Just when you think it’s safe to go back into the water, Roger Delgado returns, the Master’s smile as cutting as a dorsal fin ripping through waves. Series regular Malcolm Hulke’s “Frontier in Space” (Story Production Code QQQ) starts out with verve and pace, dropping the Doctor and Jo immediately into a tangled web of interstellar intrigue. Two great empires of the 26th Century, that of Earth and that of Draconia, find themselves unwittingly lured into war by a mysterious third party employing highly advanced ultrasonic technology that disguises their mercenary Ogrons as the other side. Months of raids by the incognito Ogrons on Earth and Draconian shipping has left tensions between the two powers strained to the breaking point.

Friend or Foe?

By the middle of the third of six episodes, the viewer has been lulled into suspecting one of the characters already introduced—perhaps the warlike Earth General Williams or the honor-bound Draconian Prince—of organizing this subterfuge in order to further some hidden agenda. Two and a half episodes seems like just enough time to wrap up a political potboiler. But then, pretending to be the representative from an outlying Earth colony, swoops in the Master, and the entire story turns on a dime.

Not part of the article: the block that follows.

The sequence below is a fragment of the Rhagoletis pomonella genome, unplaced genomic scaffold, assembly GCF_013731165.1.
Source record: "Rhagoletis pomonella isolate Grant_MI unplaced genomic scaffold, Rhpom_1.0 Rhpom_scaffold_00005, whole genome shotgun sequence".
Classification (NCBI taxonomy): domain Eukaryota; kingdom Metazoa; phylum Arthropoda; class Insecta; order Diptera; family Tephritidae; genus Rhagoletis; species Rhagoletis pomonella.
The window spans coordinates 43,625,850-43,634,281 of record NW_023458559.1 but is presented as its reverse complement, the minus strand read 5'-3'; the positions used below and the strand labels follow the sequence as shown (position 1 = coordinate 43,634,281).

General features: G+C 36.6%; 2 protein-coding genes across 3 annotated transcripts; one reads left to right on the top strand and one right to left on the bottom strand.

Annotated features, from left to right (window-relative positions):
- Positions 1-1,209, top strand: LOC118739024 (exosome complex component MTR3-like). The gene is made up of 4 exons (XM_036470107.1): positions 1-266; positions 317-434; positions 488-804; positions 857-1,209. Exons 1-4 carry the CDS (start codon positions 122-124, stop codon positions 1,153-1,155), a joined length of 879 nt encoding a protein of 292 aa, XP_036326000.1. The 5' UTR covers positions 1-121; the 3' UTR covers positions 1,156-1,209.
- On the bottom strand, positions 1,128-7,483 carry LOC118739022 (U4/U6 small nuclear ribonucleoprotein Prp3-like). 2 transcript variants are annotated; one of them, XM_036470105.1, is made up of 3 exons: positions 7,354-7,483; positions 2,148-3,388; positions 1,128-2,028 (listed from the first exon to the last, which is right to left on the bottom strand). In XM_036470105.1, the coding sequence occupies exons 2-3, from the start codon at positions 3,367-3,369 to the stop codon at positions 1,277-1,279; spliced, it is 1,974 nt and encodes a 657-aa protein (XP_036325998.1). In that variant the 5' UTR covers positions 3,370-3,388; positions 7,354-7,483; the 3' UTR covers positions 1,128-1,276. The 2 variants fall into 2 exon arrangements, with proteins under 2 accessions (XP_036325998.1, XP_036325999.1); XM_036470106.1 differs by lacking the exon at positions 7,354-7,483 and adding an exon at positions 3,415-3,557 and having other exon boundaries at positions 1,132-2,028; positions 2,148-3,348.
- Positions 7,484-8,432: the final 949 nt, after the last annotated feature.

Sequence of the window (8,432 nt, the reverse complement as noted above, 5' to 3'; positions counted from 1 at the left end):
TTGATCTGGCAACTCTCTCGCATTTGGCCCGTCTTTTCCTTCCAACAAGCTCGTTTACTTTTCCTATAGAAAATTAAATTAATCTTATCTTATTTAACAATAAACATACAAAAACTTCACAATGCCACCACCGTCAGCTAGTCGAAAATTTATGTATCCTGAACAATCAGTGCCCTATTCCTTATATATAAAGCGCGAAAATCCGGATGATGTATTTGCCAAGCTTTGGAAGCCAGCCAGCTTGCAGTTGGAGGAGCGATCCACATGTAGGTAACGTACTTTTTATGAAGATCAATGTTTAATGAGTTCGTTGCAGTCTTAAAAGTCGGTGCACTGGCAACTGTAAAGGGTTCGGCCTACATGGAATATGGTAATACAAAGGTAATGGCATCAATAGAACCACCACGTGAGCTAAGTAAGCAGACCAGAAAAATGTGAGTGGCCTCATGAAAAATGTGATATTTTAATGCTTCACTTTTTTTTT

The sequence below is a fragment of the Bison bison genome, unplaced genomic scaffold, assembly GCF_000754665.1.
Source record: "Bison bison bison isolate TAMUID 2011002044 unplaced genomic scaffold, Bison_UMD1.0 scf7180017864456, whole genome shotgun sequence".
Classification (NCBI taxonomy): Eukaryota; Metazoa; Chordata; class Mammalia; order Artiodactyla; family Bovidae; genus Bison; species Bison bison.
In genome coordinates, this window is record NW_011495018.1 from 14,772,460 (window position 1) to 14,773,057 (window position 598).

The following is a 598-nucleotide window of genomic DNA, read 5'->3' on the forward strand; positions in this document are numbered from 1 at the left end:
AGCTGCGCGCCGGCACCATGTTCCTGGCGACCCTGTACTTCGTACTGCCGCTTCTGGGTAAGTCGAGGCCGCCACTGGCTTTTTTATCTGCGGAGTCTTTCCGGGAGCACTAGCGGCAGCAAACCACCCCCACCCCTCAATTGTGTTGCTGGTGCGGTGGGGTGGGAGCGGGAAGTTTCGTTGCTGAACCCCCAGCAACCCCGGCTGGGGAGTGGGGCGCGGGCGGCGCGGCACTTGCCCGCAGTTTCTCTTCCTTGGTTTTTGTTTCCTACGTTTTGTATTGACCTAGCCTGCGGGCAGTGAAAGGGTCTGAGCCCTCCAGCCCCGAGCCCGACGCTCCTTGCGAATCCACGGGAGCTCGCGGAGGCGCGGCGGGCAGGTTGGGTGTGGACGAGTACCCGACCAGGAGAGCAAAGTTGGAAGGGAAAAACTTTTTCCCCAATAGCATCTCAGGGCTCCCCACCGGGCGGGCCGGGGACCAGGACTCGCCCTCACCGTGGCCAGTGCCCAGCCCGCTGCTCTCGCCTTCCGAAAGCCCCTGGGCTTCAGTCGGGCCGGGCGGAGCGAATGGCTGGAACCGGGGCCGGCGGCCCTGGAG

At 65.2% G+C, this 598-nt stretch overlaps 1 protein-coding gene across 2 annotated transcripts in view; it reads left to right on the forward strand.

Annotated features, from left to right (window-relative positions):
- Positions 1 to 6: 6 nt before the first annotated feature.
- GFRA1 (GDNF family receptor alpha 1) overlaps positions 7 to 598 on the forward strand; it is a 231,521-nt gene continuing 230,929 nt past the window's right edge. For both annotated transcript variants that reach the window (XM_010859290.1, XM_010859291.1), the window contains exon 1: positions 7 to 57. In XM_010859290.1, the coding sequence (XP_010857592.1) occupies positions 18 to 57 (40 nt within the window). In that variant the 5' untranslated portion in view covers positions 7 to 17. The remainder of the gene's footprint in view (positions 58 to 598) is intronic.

Behold, the Master

The strategy of withholding Delgado from the story for so long works brilliantly here, and one is forced to look back at hints the Doctor dropped about the fear-based disguise technology being far too advanced for the Ogrons, essentially just brute muscle, to have developed themselves. One even, perhaps, briefly moots the possibility of the Daleks being in play because of the Ogrons’ prior association with them (in “Day of the Daleks.”) And then, behold, the Master appears, putting rest to all those suppositions. It’s an electrifying moment, a real triumph of pacing and patience and plotting.

And yet, there’s immediately a sense of trepidation. For as pleasant as Roger Delgado’s appearances are, the Master’s plans don’t tend to result in gripping psychological or political drama, nor do they frankly ever make much sense. He’s more often than not a delightfully screen-stealing blowhard who falls prey to his own skulduggery. Will that be the case here?

Well, yes. But only until the real villains show up…